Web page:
Bechtler Gold Coinage [1831-1850s]
Gold Hill, Gold Pit Creek, Golden Valley, Gold Mine Branch—these and other similar names can be found today on modern maps of North Carolina. They are names that recall an important part of this state’s past, a time when the ring of picks and the rumble of explosives echoed throughout the foothills of western North Carolina. There, decades before the more famous gold strike in California in 1848, prospectors and miners panned, dug, and blasted millions of dollars in gold from the rocky terrain. During the peak years of gold production in North Carolina, between the late 1820s and 1830s, the state’s mining industry employed over 30,000 people and ranked second only to agriculture in its importance to the economy.
Today, the coins that survive from the Bechtler family’s mint in Rutherford County serve as reminders of North Carolina’s rich gold history. High-grade examples of the dollars, "quarter eagles" ($2.50), and "half eagles" ($5.00) produced by the Bechtlers are on permanent exhibit in the North Carolina Collection Gallery. Herman Bernard of High Point, N.C., donated a superb twenty-four-coin set of Bechtler gold to the University in 1981.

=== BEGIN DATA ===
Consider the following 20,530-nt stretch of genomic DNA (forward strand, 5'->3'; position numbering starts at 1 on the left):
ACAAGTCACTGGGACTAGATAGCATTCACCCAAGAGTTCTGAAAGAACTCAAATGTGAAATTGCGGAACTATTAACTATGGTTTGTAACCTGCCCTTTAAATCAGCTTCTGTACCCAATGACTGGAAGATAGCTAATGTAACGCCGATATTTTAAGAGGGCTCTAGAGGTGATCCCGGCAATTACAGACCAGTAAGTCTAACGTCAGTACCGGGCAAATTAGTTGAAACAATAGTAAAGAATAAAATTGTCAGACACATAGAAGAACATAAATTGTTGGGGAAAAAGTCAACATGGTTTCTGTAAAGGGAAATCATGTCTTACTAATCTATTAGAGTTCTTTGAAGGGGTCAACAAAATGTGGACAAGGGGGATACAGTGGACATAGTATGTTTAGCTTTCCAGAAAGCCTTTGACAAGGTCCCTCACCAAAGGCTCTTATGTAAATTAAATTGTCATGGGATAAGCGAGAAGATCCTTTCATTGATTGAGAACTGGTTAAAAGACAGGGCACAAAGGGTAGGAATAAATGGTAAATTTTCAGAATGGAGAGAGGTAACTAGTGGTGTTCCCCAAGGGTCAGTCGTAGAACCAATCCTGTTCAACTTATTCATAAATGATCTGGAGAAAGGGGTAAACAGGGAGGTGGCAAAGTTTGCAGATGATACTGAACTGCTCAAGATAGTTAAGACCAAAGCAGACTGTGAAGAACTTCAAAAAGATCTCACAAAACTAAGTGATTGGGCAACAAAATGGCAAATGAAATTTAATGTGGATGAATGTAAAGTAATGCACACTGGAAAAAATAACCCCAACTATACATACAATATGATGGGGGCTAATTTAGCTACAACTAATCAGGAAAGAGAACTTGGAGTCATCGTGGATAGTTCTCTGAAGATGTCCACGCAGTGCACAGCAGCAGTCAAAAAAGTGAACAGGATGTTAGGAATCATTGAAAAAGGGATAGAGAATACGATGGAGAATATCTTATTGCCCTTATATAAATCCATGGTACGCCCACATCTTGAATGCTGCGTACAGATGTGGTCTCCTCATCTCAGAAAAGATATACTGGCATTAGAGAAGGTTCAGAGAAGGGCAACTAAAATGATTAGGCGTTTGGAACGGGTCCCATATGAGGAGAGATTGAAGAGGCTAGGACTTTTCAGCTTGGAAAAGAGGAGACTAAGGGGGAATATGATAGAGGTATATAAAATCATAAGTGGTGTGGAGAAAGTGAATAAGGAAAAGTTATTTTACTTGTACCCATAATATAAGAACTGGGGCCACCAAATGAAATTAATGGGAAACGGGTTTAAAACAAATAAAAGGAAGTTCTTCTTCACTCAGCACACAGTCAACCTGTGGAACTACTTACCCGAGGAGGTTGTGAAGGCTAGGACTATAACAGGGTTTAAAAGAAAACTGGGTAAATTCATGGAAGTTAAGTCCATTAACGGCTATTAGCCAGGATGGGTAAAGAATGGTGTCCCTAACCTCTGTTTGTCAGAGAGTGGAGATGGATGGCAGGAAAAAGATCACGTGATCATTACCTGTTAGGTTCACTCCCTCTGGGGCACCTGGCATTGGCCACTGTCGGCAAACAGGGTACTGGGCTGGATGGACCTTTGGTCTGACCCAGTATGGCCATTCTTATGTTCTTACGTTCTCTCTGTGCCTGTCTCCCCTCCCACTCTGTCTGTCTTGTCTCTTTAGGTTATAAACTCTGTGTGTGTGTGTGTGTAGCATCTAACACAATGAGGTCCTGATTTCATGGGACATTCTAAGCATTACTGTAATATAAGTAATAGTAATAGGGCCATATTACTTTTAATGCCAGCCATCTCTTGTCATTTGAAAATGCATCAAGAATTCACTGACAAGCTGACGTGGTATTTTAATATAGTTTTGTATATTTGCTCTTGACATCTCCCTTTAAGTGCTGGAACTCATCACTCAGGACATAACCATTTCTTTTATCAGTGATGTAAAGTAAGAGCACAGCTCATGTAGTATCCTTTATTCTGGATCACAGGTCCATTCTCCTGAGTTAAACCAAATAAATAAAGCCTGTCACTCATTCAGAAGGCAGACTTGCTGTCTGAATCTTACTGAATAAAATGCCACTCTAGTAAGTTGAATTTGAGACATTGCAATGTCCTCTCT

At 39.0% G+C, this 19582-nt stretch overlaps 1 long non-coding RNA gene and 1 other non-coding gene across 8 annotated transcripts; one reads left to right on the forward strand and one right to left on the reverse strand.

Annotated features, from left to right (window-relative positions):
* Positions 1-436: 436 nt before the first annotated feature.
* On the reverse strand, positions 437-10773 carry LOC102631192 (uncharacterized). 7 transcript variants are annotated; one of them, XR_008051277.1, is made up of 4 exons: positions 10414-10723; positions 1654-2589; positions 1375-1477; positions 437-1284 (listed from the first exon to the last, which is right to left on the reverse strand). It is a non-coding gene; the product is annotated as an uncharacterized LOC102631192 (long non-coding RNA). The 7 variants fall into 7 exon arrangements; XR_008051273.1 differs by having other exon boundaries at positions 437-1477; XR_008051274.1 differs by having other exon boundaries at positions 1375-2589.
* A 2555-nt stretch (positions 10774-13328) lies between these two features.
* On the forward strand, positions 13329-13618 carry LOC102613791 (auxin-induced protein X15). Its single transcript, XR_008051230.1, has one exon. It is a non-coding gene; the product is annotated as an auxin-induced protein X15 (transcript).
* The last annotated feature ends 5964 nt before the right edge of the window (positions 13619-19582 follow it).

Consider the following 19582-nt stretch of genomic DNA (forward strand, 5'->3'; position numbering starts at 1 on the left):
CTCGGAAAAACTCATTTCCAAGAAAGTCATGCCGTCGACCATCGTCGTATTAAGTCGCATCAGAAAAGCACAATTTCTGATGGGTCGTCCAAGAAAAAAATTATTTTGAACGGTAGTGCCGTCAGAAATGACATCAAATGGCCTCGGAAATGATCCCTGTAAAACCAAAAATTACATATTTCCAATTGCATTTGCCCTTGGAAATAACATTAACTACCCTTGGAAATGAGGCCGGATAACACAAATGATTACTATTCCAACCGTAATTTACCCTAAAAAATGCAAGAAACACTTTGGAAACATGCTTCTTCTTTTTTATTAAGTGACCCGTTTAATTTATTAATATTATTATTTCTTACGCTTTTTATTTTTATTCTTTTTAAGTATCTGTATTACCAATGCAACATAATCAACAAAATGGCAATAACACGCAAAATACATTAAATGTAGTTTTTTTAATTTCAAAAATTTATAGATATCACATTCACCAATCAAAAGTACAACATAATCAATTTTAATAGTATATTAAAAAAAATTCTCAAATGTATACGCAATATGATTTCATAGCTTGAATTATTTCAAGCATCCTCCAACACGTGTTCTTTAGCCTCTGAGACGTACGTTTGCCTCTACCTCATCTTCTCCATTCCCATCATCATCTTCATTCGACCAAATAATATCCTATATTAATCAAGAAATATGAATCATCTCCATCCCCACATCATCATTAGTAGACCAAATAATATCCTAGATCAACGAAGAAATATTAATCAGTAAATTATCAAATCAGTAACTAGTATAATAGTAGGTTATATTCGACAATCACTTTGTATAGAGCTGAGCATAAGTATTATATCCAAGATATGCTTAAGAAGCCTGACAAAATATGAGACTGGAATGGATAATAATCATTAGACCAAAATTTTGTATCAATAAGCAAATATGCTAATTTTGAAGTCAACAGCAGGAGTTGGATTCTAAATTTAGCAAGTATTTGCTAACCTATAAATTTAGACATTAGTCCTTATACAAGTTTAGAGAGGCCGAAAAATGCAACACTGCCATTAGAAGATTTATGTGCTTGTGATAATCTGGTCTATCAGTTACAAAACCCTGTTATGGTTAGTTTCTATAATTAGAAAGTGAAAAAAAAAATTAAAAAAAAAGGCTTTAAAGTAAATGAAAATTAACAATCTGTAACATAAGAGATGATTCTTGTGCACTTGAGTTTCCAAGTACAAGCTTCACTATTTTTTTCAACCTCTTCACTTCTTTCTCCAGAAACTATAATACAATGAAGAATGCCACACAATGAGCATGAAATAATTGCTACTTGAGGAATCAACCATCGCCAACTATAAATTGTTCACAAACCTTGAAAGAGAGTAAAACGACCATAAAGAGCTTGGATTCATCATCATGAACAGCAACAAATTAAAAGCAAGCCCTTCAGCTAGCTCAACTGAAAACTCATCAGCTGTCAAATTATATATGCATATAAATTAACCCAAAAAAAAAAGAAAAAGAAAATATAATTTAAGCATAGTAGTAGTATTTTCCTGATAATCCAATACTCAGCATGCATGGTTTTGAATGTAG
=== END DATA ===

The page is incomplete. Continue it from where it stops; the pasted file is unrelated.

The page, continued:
Just two months before his death in January 1999, Herman Bernard attended the opening of the Gallery’s "Hard Cash & Hard Times" exhibition. In the photo at right, the High Point collector sits next to the special safe in which his donated set of Bechtler coins was first on permanent display.
Gold nuggets and dust direct from the mine were not easy to use in commerce since weight and purity would need to be assessed. Mints do this when they produce coins, but the nearest federal mint was in Philadelphia, a long and dangerous journey from the gold fields of North Carolina. The Bechtlers, who established a reputation for producing honest coins, gave miners a local alternative. Even after a federal mint was opened in Charlotte, producing its first coins in 1838, the Bechtler mint continued into the 1850s.
The gold dollar, above right, is crudely made, like all the Bechtler coins. Errors such as the reverse N were not uncommon on privately made coins and paper money. If produced by accident or ignorance, such error examples were sometimes initially undetected. Nevertheless, they were issued until the coin die or printing plate could be corrected.
Bechtler coins were counterfeited at the time. The base metal $2.50 example, above left, was gold plated at one time. How long it might have circulated before discovery is unclear.